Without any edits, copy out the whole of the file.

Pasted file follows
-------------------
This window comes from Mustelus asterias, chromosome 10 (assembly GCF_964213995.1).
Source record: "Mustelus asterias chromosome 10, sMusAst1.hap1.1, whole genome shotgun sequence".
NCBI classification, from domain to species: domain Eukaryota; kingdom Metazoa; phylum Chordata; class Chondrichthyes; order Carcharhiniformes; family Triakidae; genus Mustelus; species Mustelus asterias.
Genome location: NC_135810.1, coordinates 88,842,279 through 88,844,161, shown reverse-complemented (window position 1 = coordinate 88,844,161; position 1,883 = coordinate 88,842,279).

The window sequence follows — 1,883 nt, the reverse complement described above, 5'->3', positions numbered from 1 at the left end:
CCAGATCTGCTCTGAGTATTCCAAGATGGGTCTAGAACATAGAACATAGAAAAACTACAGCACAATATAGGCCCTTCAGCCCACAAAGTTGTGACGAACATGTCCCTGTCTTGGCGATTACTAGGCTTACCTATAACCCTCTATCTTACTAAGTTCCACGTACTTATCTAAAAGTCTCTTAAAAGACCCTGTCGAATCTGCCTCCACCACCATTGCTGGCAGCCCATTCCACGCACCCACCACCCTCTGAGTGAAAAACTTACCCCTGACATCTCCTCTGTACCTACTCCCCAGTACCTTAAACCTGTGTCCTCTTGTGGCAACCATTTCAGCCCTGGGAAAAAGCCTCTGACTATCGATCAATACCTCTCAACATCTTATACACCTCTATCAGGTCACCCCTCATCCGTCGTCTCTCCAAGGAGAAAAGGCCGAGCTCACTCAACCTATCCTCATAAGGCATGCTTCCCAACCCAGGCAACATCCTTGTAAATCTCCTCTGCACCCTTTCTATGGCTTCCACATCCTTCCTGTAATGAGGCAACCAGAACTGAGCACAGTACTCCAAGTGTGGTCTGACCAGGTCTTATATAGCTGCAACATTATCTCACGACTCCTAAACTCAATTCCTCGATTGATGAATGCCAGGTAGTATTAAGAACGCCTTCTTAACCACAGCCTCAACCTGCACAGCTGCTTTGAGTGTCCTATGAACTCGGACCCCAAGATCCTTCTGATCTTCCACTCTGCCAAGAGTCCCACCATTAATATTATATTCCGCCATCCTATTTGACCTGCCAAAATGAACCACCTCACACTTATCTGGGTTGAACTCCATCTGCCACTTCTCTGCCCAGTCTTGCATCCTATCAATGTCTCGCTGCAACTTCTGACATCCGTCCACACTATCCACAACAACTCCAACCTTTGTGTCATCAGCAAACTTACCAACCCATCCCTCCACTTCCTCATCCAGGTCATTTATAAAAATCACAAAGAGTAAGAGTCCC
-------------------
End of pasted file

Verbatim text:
This window comes from Mustelus asterias, chromosome 10 (assembly GCF_964213995.1).
Source record: "Mustelus asterias chromosome 10, sMusAst1.hap1.1, whole genome shotgun sequence".
NCBI classification, from domain to species: domain Eukaryota; kingdom Metazoa; phylum Chordata; class Chondrichthyes; order Carcharhiniformes; family Triakidae; genus Mustelus; species Mustelus asterias.
Genome location: NC_135810.1, coordinates 88,842,279 through 88,844,161, shown reverse-complemented (window position 1 = coordinate 88,844,161; position 1,883 = coordinate 88,842,279).

The window sequence follows — 1,883 nt, the reverse complement described above, 5'->3', positions numbered from 1 at the left end:
CCAGATCTGCTCTGAGTATTCCAAGATGGGTCTAGAACATAGAACATAGAAAAACTACAGCACAATATAGGCCCTTCAGCCCACAAAGTTGTGACGAACATGTCCCTGTCTTGGCGATTACTAGGCTTACCTATAACCCTCTATCTTACTAAGTTCCACGTACTTATCTAAAAGTCTCTTAAAAGACCCTGTCGAATCTGCCTCCACCACCATTGCTGGCAGCCCATTCCACGCACCCACCACCCTCTGAGTGAAAAACTTACCCCTGACATCTCCTCTGTACCTACTCCCCAGTACCTTAAACCTGTGTCCTCTTGTGGCAACCATTTCAGCCCTGGGAAAAAGCCTCTGACTATCGATCAATACCTCTCAACATCTTATACACCTCTATCAGGTCACCCCTCATCCGTCGTCTCTCCAAGGAGAAAAGGCCGAGCTCACTCAACCTATCCTCATAAGGCATGCTTCCCAACCCAGGCAACATCCTTGTAAATCTCCTCTGCACCCTTTCTATGGCTTCCACATCCTTCCTGTAATGAGGCAACCAGAACTGAGCACAGTACTCCAAGTGTGGTCTGACCAGGTCTTATATAGCTGCAACATTATCTCACGACTCCTAAACTCAATTCCTCGATTGATGAATGCCAGGTAGTATTAAGAACGCCTTCTTAACCACAGCCTCAACCTGCACAGCTGCTTTGAGTGTCCTATGAACTCGGACCCCAAGATCCTTCTGATCTTCCACTCTGCCAAGAGTCCCACCATTAATATTATATTCCGCCATCCTATTTGACCTGCCAAAATGAACCACCTCACACTTATCTGGGTTGAACTCCATCTGCCACTTCTCTGCCCAGTCTTGCATCCTATCAATGTCTCGCTGCAACTTCTGACATCCGTCCACACTATCCACAACAACTCCAACCTTTGTGTCATCAGCAAACTTACCAACCCATCCCTCCACTTCCTCATCCAGGTCATTTATAAAAATCACAAAGAGTAAGAGTCCC